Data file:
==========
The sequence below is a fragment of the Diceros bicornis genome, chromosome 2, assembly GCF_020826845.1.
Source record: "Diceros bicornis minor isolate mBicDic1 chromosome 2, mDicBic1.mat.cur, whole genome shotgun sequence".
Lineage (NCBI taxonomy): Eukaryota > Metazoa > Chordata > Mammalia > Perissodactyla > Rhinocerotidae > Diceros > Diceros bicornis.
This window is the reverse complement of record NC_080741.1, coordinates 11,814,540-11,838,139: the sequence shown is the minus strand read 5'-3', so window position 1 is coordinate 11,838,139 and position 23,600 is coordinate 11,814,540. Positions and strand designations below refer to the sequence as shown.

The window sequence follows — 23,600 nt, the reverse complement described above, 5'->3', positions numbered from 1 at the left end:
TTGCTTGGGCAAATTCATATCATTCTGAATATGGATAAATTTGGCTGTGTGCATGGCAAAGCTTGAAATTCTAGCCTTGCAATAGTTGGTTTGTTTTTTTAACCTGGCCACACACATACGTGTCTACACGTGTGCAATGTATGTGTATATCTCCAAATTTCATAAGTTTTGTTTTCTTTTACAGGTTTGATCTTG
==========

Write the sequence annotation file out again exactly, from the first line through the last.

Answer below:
The sequence below is a fragment of the Diceros bicornis genome, chromosome 2, assembly GCF_020826845.1.
Source record: "Diceros bicornis minor isolate mBicDic1 chromosome 2, mDicBic1.mat.cur, whole genome shotgun sequence".
Lineage (NCBI taxonomy): Eukaryota > Metazoa > Chordata > Mammalia > Perissodactyla > Rhinocerotidae > Diceros > Diceros bicornis.
This window is the reverse complement of record NC_080741.1, coordinates 11,814,540-11,838,139: the sequence shown is the minus strand read 5'-3', so window position 1 is coordinate 11,838,139 and position 23,600 is coordinate 11,814,540. Positions and strand designations below refer to the sequence as shown.

The window sequence follows — 23,600 nt, the reverse complement described above, 5'->3', positions numbered from 1 at the left end:
TTGCTTGGGCAAATTCATATCATTCTGAATATGGATAAATTTGGCTGTGTGCATGGCAAAGCTTGAAATTCTAGCCTTGCAATAGTTGGTTTGTTTTTTTAACCTGGCCACACACATACGTGTCTACACGTGTGCAATGTATGTGTATATCTCCAAATTTCATAAGTTTTGTTTTCTTTTACAGGTTTGATCTTG